"ERISA" stands for the Employee Retirement Income Security Act of 1974, which is a federal law setting forth minimum standards for retirement and health plans in private industry to provide protection for individuals in such employee benefit plans. ERISA contains numerous requirements regarding plan administration and the standards of conduct required by plan administrators and fiduciaries of employee benefit plans.
ERISA also requires certain employee benefit plan information be provided to participants. ERISA is important because it protects retirement savings and an individual's rights in other health and welfare plans from mismanagement and abuse.
A multiemployer benefit plan is an employee benefit plan maintained under one or more collective bargaining agreements to which more than one employer contributes. The collective bargaining agreements typically involve one or more local unions. Multiemployer plans can also be "Taft-Hartley" plans, which means the plan sponsor is a joint board of trustees consisting of equal representation from labor and management. These trustees are fiduciaries and are responsible for the overall operation and administration of the plan.
ERISA is administered and enforced by three governmental bodies: the Department of Labor and its Employee Benefits Security Administration, the Internal Revenue Service, and the Pension Benefit Guaranty Corporation. The attorneys at Hessian & McKasy have substantial experience in dealing with these governmental bodies and have a broad understanding of the various rules and regulations that pertain to employee benefit plans. ERISA is a federal statute and its issues are litigated in federal courts.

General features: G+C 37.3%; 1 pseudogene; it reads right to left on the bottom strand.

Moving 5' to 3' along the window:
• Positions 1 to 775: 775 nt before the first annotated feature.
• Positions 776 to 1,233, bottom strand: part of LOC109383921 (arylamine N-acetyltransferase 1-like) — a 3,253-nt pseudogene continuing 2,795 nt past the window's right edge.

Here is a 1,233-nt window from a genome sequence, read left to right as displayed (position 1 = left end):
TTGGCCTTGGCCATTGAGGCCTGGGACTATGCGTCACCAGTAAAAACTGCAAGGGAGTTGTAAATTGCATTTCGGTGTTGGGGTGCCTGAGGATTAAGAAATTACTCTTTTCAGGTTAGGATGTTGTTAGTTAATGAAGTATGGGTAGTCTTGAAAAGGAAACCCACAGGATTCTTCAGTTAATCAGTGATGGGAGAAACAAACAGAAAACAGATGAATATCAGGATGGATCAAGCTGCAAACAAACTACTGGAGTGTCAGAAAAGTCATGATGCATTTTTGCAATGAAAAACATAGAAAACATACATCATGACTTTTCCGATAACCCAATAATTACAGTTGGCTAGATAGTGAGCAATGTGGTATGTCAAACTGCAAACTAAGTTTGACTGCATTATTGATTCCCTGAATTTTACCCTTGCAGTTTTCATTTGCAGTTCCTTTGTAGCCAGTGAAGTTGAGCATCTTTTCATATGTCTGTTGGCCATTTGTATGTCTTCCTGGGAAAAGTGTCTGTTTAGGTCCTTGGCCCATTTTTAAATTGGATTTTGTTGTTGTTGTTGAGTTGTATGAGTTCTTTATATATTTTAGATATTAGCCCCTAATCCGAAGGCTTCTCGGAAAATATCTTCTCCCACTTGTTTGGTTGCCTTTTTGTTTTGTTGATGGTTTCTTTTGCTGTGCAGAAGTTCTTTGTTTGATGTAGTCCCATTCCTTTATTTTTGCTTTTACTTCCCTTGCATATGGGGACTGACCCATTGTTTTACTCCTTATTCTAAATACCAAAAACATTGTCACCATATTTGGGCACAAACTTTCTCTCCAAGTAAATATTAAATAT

Hessian & McKasy provides representation and counsel to Taft-Hartley multiemployer benefit plans to clients in the Minneapolis, MN area. Hessian & McKasy works closely with the respective boards of trustees to ensure compliance with ERISA and all applicable rules and regulations in administering these types of plans, and ensuring that the trustees' fiduciary obligations are met.
ERISA and the administration of multiemployer plans present numerous legal issues in both the transactional and litigation context. Transactional issues can include research and regulatory compliance, contract matters, sophisticated investments, real estate, and fiduciary liability. ERISA litigation can involve issues on fiduciary liability, benefit payments and reimbursement, the collection of employer contributions, and other matters pertaining to plan administration and legal compliance.